So reading our previous work can cause us some anxiety, but in a way that's a good thing, because it helps us recognize growth. It lets us see where we've strengthened our writing and where we still fall short. Because, sorry to say, we'll never arrive.
One of my favorite books on writing is Elizabeth George's Write Away. I have so many tabs on the pages I can't see the edge of the book. The tabs are even color coded. Alas, I can't remember what the colors mean. No matter. This is a resource book I go back to time and time again, and one I highly recommend.
In Chapter 1, "Story is Character," she touches on our subject in regards to character development, citing a problem that new writers in particular tend to fall into. She says:
If I had my first manuscript to look back on -- the one I discarded in a recent move -- I know I'd see just how badly I fell victim to that error early on. It wasn't quite the "silent movie" depiction of good characters and bad characters, where the heroine is all perfection and the villain is a cigar-smoking jerk who spends most of his time twirling his black handlebar mustache, but it was close. My protagonist was an angelic creature, bearing her many trials and tribulations with quiet dignity, while the antagonist was cruel and rigid in her opposition to the heroine.I try to keep some basic guidelines in mind when I'm creating my characters. First, I try to remember that real people have flaws. We're all works in progress ... and not one of us possesses physical, emotional, spiritual, and psychological perfection. This should be true of our characters as well ... As individuals we're all riddled with issues of self-doubt in one area or another. This is the great commonality of mankind. So in literature, we want to see characters who make mistakes, who have lapses in judgment, who experience weakness from time to time.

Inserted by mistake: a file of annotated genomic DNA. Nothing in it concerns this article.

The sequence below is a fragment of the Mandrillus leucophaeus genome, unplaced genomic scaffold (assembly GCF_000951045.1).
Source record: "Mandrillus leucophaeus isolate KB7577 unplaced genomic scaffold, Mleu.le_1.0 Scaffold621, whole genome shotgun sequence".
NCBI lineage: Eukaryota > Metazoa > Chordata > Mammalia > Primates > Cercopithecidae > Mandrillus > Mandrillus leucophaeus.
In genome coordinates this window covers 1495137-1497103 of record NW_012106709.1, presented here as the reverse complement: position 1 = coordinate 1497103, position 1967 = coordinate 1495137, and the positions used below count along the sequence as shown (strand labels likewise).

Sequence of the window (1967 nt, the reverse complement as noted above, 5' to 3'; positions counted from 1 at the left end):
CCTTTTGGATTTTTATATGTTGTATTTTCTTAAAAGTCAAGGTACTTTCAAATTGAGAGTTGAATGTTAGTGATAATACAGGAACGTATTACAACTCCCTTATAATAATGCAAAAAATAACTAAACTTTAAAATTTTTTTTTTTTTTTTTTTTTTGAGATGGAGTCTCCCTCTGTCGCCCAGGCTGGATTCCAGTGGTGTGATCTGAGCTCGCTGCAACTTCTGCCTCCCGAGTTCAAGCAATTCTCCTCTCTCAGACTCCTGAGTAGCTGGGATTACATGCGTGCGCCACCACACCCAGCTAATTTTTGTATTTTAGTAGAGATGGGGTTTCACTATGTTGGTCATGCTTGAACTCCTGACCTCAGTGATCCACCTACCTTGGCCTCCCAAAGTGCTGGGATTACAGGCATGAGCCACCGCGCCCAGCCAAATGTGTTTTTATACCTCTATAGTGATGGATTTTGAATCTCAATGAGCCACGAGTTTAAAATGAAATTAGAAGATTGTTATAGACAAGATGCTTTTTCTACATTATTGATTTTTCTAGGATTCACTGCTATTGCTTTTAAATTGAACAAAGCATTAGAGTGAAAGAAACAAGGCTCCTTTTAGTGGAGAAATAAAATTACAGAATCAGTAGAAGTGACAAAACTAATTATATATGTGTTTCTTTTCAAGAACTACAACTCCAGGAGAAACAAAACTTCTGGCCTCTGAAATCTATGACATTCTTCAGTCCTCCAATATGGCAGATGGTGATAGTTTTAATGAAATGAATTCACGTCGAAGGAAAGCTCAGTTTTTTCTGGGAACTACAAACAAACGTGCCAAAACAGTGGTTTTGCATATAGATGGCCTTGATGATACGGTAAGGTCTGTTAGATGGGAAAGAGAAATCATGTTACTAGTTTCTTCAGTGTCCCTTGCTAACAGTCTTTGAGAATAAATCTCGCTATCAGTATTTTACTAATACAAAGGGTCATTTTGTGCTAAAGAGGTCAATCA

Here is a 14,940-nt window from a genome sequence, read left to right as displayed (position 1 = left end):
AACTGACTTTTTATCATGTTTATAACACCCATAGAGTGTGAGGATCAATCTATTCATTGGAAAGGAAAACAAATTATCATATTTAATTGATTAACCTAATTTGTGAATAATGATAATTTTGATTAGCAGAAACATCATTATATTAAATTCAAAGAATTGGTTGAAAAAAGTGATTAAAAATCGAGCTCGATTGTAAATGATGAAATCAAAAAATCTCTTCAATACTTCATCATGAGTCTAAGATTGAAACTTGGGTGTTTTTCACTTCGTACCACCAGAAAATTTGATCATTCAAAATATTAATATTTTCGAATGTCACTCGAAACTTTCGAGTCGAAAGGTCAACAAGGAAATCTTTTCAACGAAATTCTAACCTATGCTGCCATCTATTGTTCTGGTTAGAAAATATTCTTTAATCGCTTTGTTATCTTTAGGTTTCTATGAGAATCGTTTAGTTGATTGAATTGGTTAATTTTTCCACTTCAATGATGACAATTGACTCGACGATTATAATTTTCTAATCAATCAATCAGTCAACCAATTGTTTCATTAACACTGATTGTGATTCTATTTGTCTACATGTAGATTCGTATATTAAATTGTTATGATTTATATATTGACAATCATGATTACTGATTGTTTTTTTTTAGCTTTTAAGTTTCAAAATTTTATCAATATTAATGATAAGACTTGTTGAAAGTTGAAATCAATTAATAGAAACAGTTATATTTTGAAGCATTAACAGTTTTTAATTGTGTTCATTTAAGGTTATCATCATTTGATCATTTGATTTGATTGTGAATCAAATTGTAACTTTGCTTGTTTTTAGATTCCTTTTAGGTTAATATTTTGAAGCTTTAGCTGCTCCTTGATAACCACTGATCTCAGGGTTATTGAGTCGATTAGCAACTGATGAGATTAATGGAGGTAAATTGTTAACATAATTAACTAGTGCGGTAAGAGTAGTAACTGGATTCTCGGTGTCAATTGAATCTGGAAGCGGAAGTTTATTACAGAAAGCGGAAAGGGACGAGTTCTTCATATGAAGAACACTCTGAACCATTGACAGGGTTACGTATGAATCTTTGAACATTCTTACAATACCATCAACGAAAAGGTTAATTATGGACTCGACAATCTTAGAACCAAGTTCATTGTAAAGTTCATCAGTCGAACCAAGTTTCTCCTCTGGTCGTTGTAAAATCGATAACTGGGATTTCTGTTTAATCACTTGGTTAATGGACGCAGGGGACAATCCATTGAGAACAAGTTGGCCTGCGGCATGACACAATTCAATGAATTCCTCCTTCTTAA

To quote Megan: B-O-R-I-N-G.
Well, I tend not to do that with my characters now, which hopefully shows some growth in my writing. I actually had fun creating the character of Aria Winters in Unraveled, a young woman flawed in so many interesting ways. A character who was relatable. And it was the flaws that gave me the story. Elizabeth George confirms this when she says:
She gives an entertaining example of this from the writing of one of her students, who was creating a private investigator in the story she was writing:... characters are interesting in their conflict, their misery, their unhappiness, and their confusion. They are not, alas, interesting in their joy and security. The first gives them a pit out of which to climb during the course of a novel. The second robs them of story.
[In the first 10 pages] ... we met the PI, his sister, their mother, and their stepfather. the PI was from a large Irish family. His sister worked for him. He and his sister got along well; they were practically best friends, and they loved each other to pieces. On the night in question ... the PI and his sister -- loving each other to pieces -- are going over to their mother's house for St. Patrick's Day dinner. They adore their mother and wouldn't miss a St. Patrick's Day dinner for all the corned beef and cabbage in County Clare. Plus, their mother is a superb cook, the best cook ever, in fact ... So they go over to their mom's house, and the first person they see is their stepfather. He's a wonderful man. They worship him. He made their childhood bliss.
At this point in the chapter, one was praying for someone to come along and put all of these characters out of the reader's misery. Why? Because there was no conflict. There was nothing but happiness, joy and familial bliss. Alas. There was no story.
Ms. George goes on to talk about the importance of giving your characters flaws. And she's absolutely right. There's no dimension to a perfect character, nothing the reader can connect to. And nothing on which to hang a plot.
Have you ever found yourself writing flawless characters? Been hesitant to show your characters' imperfections? And conversely, not allowed your antagonists to have any good qualities? Have you seen growth in your writing when it comes to character development -- or any aspect of creating story? What helped you see the importance of letting your characters' humanity show through?